Christmas Eve had a supernatural side in many countries, perhaps because the Church has hallowed the night above all others of the year. The shepherds keeping watch over their flocks announced the message of His birth and this is possibly the origin of the midnight mass of Christmas Eve celebrated in the Roman Catholic Church. With all the religious ceremony of the night there is a touch of paganism in some of the beliefs.
Didja ever hear the legend of the Breton blacksmith who was found at work after the ringing of the bell for midnight mass? While he was bending over his forge a tall, stooping man with a scythe came in and asked him to put in a nail. He did and the visitor then told him to send for a priest for this work would be his last. When the strange man had gone, the blacksmith felt his limbs fail him and at dawn he died. He had mended the scythe of the Ankon--Death, the Reaper.
Early Scandinavian countries had a vivid sense of the supernatural on Christmas Eve. They believed that the dead came to revisit their homes on that night. The living prepared for these visits with a mixed dread and anxiety to make the departed welcome. Candles were left lighted, beds were made and warm baths prepared for the uncanny visitors. Their being done, the family retired. Early the next morning the chairs were examined to see if someone had used them during the night.
In some locations in Europe, milk was set outside the houses while the midnight mass was being sung as food for the Christ Child and His Mother. This custom had its origin in the Feast of Juul.
At one time, it was believed that animals had the gift of speech on Christmas Eve. The custom probably had its origin with the legend of the cattle bowing in adoration before the Child in the manager at Bethlehem.
Prior to the eighteenth century, if a Slav girl wanted to know what sort of a husband she was to marry she put a loaf of bread, a plate, a knife, spoon and fork on the table before she went to bed. After midnight, the spirit of her future husband was said to have come to her bedside and thrown the knife at her. If the knife fell without injuring her she was sure of a good husband, but if hurt she would remain young. When young men waited to try their luck, they had to wait until everybody was at midnight mass and then go out and sift ashes. While the man was at work his future bride appeared and pulled his nose three times and then ran away.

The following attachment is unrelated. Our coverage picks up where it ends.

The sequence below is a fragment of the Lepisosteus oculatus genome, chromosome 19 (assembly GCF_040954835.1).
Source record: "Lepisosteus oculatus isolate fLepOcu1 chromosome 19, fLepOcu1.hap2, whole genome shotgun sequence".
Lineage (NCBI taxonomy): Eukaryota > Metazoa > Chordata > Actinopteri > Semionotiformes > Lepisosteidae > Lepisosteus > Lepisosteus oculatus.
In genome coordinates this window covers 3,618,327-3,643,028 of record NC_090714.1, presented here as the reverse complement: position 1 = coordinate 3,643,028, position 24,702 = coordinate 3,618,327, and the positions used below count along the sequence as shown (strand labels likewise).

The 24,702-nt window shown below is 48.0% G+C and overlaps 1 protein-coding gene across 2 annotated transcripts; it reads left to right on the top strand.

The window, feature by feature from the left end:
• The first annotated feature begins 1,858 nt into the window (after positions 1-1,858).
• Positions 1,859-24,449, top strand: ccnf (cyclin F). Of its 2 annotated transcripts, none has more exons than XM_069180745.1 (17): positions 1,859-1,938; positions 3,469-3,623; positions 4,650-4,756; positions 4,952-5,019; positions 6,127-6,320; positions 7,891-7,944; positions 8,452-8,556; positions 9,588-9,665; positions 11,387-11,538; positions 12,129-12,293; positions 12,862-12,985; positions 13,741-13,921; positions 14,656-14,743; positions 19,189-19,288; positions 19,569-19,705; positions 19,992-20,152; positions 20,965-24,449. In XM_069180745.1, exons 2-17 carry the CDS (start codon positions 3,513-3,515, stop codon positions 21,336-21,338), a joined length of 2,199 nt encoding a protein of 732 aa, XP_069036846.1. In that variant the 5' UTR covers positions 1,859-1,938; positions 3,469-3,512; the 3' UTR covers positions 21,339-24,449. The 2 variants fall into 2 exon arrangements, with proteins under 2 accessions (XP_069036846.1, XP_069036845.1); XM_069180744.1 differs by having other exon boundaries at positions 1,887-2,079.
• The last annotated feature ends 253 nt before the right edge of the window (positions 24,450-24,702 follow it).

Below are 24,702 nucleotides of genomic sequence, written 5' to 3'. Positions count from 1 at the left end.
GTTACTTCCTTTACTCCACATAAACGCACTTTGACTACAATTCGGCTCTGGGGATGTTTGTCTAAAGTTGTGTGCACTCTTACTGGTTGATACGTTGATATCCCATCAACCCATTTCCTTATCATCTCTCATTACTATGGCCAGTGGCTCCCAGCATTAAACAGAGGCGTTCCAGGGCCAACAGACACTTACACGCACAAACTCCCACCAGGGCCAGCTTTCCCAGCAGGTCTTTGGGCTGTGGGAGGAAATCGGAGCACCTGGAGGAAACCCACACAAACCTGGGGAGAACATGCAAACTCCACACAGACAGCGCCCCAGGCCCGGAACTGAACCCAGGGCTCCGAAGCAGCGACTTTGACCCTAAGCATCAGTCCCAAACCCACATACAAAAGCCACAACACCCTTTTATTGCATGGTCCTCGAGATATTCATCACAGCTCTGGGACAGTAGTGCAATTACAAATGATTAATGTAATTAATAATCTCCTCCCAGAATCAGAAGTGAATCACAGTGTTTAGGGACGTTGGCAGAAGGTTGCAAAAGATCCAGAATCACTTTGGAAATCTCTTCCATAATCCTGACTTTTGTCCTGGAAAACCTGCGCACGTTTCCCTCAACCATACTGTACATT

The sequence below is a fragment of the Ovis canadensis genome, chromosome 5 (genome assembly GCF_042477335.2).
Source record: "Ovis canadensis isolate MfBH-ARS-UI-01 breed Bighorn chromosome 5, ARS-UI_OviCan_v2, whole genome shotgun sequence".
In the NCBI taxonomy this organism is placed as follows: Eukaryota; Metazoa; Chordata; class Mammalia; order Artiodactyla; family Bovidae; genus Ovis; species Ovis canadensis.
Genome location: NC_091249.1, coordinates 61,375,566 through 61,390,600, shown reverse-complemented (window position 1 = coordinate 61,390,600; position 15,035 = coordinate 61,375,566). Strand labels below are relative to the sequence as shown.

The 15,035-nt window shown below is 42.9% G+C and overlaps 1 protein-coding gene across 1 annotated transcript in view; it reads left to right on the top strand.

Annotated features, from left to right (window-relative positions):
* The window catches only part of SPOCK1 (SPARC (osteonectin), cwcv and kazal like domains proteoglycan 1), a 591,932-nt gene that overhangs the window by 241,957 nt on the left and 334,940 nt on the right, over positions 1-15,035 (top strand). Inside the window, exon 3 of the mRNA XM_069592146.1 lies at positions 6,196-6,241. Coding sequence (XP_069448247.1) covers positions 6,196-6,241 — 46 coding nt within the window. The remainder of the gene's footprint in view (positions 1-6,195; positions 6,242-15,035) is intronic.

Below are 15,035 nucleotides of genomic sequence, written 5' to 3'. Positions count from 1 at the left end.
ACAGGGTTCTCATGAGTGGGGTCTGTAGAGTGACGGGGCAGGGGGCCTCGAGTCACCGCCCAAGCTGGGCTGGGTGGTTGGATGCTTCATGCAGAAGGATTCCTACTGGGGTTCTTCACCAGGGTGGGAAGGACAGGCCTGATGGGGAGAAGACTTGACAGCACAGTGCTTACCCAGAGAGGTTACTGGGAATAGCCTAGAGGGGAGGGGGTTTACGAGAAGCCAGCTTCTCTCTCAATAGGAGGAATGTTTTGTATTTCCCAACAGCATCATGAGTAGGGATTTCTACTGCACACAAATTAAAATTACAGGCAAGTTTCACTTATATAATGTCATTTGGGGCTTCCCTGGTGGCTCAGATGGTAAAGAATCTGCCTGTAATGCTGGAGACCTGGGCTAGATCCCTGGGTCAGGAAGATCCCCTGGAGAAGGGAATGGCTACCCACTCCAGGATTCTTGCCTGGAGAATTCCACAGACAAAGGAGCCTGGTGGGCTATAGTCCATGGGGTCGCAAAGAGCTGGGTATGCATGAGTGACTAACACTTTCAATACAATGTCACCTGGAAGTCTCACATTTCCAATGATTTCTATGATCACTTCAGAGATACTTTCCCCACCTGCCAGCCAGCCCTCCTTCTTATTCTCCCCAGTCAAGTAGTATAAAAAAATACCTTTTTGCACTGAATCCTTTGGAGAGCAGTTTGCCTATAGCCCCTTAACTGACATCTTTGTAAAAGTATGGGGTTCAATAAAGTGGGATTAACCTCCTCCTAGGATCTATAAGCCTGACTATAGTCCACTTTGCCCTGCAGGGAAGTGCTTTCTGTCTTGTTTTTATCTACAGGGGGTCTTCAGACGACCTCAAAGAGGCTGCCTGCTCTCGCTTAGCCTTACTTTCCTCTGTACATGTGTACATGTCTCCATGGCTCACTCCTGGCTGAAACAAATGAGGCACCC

Spain had a beautiful tradition which accounts for the fact that in nearly every room of the Spanish home once finds a picture of the Savior. This is because there is a beautiful belief rooted in the minds of the people that when the hour of midnight strikes on Christmas Eve the Virgin bringing blessings to every house where she can find an image or portrait of her son.
Italy had a large flesh-colored doll as a representation of the Christ Child. This figure was supposed to possess miraculous powers in healing the sick on Christmas Eve. In France at one time, there was a belief that while the midnight mass was being chanted hidden treasures were revealed. In Russia, the people believed that the waters of springs were turned to wine and those who didn't accept the miracle would die. In Germany, a representation of the Christ Child would appear on Christmas Eve--usually a girl with golden hair who left presents for the children.
The idea of hanging up one's stockings on Christmas Eve dates back many centuries to Italy, where the children hung up their stockings and prayed to the Holy Kings who were on their way to the new-born King. In Spain, the children always left a little hay or straw outside the door for the horses of the Wise Men.The celebration of Christmas Eve began many centuries ago and like a number of our festivals it has touches of legendary and the weird. However you choose to celebrate your Christmas Eve, we wish you a Merry Christmas tomorrow as you celebrate in the fashion of your family whether it be Back Home in Benton, PA, or elsewhere. Our wishes are with you for Happy Holidays and a Healthy New Year.
The expression, "Yes, Virginia, there is a Santa Claus" originated in September, 1897, when eight-year old Virginia O'Hanlon wrote a Letter to the Editor of the newspaper New York Sun questioning if there was a Santa Claus. Here is the reply from editorial writer Francis Pharcellus Church to that question exactly as it appeared the Sun.
DEAR EDITOR: I am 8 years old. Some of my little friends say there is no Santa Claus. Papa says, 'If you see it in THE SUN it's so.' Please tell me the truth; is there a Santa Claus?